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N2 - Background: Recently, self-expanding plastic stents (SEPSs) have been proposed for the treatment of benign esophageal disease. Objectives: Our purpose was to review our experience with SEPSs in patients with benign esophageal conditions. Design: This was a retrospective case review of patients who underwent SEPS placement for benign esophageal disease, including (1) benign stricture, including reflux disease, ischemia, and idiopathic, (2) radiation-induced strictures, (3) anastomotic strictures, and (4) esophageal leak/fistulae. Patients: Nineteen male and 11 female patients (average age 52.1 years, range 11-87 years) underwent SEPS placement. Interventions: SEPS placement. Main Outcome Measurements: Initial complications, stent migration, long-term complications, and treatment success according to clinical symptoms, follow-up endoscopy, or imaging. Results: Eighty-three of 84 SEPS placements were successful. The most common complications were chest pain, dysphagia, nausea, and vomiting. No deaths were reported from stent placement. Stent migration was more frequent in proximal (30/44 stents, 68.1%) and distal (19/27 stents, 70.4%) compared with mid esophageal (3/10 stents, 30%). Migration was more frequent in stents placed for benign strictures (18/22 stents, 81.8%), anastomotic strictures (18/24 stents, 75%), and fistulae/leak (13/22 stents, 59.1%) compared with radiation-induced strictures (4/14 stents, 28.6%). Only 5 of 83 interventions (6%) resulted in long-term improvement after stent removal. Limitations: This was a retrospective review, and patients were selected from a tertiary medical center. Conclusion: Use of SEPSs for benign esophageal conditions resulted in frequent stent migration and few cases of long-term improvement. Further investigation is warranted to identify optimal patient populations and to guide future recommendations for the use of SEPSs.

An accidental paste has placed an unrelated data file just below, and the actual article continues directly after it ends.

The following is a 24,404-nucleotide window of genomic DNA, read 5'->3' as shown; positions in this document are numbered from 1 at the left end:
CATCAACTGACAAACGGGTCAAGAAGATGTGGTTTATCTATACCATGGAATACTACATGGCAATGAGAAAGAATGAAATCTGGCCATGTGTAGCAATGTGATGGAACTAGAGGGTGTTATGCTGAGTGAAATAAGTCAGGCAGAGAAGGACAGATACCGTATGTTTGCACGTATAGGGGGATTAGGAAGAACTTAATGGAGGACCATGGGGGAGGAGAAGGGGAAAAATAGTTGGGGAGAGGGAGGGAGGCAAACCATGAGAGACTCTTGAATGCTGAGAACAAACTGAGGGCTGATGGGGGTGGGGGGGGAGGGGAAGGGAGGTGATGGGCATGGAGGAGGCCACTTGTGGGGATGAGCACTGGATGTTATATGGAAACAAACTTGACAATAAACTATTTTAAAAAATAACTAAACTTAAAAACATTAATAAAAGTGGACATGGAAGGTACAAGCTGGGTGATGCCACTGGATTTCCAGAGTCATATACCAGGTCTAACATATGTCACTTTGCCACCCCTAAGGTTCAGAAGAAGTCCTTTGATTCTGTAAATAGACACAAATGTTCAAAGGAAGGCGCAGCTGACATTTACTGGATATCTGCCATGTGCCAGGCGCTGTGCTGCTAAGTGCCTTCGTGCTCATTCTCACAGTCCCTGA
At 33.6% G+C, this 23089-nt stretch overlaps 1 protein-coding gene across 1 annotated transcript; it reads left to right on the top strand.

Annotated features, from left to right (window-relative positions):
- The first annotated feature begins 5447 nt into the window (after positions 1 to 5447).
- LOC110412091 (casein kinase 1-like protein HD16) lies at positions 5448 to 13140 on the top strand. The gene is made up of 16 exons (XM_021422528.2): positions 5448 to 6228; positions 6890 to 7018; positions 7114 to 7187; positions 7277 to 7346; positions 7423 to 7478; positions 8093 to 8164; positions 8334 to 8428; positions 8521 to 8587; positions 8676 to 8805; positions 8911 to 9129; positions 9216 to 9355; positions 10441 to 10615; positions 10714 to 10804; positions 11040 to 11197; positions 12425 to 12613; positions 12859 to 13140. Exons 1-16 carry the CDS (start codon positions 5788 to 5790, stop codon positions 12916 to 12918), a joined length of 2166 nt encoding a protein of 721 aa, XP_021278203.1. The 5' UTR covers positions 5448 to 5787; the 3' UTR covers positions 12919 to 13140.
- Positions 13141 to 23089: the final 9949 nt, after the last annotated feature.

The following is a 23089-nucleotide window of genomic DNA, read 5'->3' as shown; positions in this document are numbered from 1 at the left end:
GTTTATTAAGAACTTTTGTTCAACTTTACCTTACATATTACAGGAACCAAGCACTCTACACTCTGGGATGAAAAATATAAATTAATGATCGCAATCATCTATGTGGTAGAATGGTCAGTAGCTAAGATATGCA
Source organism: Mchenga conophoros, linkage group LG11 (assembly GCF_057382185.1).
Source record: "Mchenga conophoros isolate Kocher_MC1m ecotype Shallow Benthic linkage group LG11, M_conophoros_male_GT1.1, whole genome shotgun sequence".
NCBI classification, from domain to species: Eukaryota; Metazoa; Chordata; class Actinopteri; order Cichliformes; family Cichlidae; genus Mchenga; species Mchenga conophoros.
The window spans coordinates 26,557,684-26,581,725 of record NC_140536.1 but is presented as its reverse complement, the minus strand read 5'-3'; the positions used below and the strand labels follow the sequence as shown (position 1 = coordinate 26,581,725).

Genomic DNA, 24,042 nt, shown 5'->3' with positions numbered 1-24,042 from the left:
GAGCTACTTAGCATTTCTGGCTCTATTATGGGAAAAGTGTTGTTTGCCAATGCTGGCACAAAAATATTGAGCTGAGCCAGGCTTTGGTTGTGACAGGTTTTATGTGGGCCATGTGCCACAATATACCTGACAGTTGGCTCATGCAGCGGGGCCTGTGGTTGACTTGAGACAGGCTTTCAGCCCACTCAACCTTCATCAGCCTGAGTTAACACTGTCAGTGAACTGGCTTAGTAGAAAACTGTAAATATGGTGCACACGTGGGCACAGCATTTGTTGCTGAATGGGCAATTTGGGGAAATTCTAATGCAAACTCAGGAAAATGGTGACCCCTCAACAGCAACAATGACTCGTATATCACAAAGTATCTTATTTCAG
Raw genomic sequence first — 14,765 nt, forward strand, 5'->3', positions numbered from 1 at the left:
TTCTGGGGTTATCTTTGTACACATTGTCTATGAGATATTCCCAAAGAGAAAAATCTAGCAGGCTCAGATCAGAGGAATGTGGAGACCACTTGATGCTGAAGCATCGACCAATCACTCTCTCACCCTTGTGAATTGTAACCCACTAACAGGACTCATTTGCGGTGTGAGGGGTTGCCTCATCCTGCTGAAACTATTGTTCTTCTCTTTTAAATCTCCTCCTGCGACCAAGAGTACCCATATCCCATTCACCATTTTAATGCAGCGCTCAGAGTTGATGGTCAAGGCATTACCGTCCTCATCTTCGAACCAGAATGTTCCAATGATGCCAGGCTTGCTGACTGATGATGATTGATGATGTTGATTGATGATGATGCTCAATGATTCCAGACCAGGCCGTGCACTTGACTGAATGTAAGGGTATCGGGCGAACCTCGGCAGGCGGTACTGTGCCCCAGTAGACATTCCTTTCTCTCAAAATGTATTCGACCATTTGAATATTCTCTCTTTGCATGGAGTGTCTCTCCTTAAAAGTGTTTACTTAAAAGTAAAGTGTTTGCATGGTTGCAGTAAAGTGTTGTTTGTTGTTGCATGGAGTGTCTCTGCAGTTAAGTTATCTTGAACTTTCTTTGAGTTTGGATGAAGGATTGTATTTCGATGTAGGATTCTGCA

AB - Background: Recently, self-expanding plastic stents (SEPSs) have been proposed for the treatment of benign esophageal disease. Objectives: Our purpose was to review our experience with SEPSs in patients with benign esophageal conditions. Design: This was a retrospective case review of patients who underwent SEPS placement for benign esophageal disease, including (1) benign stricture, including reflux disease, ischemia, and idiopathic, (2) radiation-induced strictures, (3) anastomotic strictures, and (4) esophageal leak/fistulae. Patients: Nineteen male and 11 female patients (average age 52.1 years, range 11-87 years) underwent SEPS placement. Interventions: SEPS placement. Main Outcome Measurements: Initial complications, stent migration, long-term complications, and treatment success according to clinical symptoms, follow-up endoscopy, or imaging. Results: Eighty-three of 84 SEPS placements were successful. The most common complications were chest pain, dysphagia, nausea, and vomiting. No deaths were reported from stent placement. Stent migration was more frequent in proximal (30/44 stents, 68.1%) and distal (19/27 stents, 70.4%) compared with mid esophageal (3/10 stents, 30%). Migration was more frequent in stents placed for benign strictures (18/22 stents, 81.8%), anastomotic strictures (18/24 stents, 75%), and fistulae/leak (13/22 stents, 59.1%) compared with radiation-induced strictures (4/14 stents, 28.6%). Only 5 of 83 interventions (6%) resulted in long-term improvement after stent removal. Limitations: This was a retrospective review, and patients were selected from a tertiary medical center. Conclusion: Use of SEPSs for benign esophageal conditions resulted in frequent stent migration and few cases of long-term improvement. Further investigation is warranted to identify optimal patient populations and to guide future recommendations for the use of SEPSs.